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Monday, November 9, 2015

Fashion and Virtue - Print and Embroidery Inspiration at the Met

print revolution fashion
vintage embroidery samplers
Is bring properly embellished close to Godliness? In Fashion and Virtue: Textile Patterns and the Print Revolution, producers of books and art of the 1500's to 1600's wanted you to believe so. Being a virtuoso at your craft, whether it be needlepoint, printing, sewing, was akin to being virtuous.

The current exhibit at the Metropolitan Museum of Art explores the connection of print patterns, embroidery and its influence on fashion. Prior to the 1500s, fashion for anyone outside of the aristocrats was pretty limited to plain, basic function. The technology of print really did revolutionize fashion for the masses. For the first time, fabrics could be printed with pretty motifs, echoing the trends of wealthier classes. Prior to that, only a select few could afford hand-made embroidered clothing. In the pre-Pinterest days, the samplers of stitches or embroidery layouts offered inspiration to those who aspired to make DIY finery for themselves.

It is quite a marketing trick to inspire homemakers to work hard at a skill (and sell product) by aligning their crafts with their church. The exhibit features printing tools like carved woodblocks. There were printed needlepoint patterns where you could see the needle punched holes to transfer the designs onto fabric. There were lots of illustration plates showing detailed crochet and embroidery designs as well as the finished product. You could see a lot of nature-inspired and religious motifs in the mix. These collections of textile patterns for fashion were the Vogue Magazine of Rennaissance times.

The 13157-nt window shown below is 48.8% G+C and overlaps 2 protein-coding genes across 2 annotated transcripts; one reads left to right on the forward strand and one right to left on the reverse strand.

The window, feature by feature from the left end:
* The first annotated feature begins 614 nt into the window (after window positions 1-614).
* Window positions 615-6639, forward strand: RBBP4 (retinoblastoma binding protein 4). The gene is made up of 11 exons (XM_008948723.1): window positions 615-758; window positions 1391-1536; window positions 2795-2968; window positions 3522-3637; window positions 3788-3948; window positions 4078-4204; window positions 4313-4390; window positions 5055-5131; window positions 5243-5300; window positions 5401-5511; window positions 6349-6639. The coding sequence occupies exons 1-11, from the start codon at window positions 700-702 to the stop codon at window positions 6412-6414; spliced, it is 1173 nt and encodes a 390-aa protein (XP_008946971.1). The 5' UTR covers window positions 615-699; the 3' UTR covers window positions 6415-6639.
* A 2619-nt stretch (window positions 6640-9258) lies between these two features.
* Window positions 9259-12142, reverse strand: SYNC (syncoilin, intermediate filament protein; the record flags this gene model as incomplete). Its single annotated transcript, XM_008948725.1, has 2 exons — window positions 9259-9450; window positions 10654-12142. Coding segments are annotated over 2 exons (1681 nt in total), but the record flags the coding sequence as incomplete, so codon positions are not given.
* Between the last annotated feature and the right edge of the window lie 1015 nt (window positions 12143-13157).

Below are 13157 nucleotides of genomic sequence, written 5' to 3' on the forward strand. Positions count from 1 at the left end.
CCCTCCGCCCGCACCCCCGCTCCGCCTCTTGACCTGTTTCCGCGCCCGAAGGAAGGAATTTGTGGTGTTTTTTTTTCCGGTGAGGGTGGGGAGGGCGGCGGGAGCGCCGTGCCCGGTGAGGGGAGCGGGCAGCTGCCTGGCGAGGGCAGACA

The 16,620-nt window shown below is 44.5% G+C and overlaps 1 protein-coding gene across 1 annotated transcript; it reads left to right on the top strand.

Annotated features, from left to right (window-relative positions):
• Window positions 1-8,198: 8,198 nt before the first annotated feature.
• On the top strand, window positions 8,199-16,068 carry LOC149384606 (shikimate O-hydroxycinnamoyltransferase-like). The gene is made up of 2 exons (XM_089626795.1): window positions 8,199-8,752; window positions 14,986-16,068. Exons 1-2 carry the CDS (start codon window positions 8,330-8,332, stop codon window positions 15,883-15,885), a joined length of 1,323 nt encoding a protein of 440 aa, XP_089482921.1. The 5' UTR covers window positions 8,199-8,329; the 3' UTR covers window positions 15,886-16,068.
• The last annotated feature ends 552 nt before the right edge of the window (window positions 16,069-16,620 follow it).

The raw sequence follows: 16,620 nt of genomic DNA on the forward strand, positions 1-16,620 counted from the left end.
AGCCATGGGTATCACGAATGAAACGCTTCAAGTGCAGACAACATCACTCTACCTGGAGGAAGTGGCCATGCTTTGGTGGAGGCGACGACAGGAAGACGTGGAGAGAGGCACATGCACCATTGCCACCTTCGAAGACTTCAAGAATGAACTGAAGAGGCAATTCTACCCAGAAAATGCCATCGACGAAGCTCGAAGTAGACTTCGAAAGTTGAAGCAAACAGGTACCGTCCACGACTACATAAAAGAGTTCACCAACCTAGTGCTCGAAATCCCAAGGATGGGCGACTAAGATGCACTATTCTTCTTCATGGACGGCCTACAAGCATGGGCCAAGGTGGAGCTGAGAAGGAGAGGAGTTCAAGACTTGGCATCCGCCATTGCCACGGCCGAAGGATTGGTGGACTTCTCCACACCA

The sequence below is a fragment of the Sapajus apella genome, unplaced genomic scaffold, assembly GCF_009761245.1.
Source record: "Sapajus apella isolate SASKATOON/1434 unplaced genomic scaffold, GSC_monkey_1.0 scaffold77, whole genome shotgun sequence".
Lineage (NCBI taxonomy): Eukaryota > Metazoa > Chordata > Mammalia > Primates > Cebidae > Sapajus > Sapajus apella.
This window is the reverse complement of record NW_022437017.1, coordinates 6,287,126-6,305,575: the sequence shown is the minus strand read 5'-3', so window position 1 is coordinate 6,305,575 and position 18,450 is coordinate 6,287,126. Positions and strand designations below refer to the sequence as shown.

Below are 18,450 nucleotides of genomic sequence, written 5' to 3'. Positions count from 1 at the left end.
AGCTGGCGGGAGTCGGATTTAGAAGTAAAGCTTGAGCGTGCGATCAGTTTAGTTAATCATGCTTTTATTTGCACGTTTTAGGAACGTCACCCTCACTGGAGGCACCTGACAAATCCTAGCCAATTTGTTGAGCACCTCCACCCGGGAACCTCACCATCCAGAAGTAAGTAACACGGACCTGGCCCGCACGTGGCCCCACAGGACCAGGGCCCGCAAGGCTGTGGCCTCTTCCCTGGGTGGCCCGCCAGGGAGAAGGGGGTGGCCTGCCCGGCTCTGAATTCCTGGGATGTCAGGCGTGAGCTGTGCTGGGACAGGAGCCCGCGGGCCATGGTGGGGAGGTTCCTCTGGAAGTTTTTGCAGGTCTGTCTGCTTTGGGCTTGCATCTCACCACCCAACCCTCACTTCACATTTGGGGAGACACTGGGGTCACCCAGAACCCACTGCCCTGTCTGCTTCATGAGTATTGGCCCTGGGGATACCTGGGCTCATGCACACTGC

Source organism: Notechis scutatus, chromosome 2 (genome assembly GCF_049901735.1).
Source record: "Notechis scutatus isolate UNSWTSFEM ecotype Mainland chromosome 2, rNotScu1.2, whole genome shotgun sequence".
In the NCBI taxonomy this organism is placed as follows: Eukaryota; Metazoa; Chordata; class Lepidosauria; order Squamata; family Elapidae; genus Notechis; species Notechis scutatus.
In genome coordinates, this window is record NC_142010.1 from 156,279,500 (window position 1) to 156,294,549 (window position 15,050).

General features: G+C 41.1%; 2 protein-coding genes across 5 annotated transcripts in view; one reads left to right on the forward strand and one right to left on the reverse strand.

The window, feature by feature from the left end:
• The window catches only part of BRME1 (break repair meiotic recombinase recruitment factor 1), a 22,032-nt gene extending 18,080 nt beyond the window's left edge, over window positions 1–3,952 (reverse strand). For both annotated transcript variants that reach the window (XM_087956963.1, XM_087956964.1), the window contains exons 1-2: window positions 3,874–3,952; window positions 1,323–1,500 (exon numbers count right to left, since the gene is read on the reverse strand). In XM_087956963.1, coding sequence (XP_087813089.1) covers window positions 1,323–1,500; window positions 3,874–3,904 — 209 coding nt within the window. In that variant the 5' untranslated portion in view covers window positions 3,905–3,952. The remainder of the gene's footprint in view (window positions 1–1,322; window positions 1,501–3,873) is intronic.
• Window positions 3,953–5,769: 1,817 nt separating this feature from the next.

At the end of the exhibit, there were pretty examples of both historical costume and contemporary fashion designers who produced clothing with these techniques. French linen lace tunics, Mexican embroidered ponchos, Iranian silk slippers and Russian apron dresses that looked in sync with the 90's Todd Oldham slip dress.  While the textile and print books were mainly from Rennaissance Germany and Italy, you can see how much they resemble the techniques of other cultures in embroidery and color.

Can you achieve virtue being a master of DIY? Well, there are enough current magazines and Youtube stars that will tell you it does.  Fashion and Virtue: Textile Patterns and the Print Revolution will be at the Metropolitan Museum of Art until January 10, 2015.
Photos by Mariana Leung

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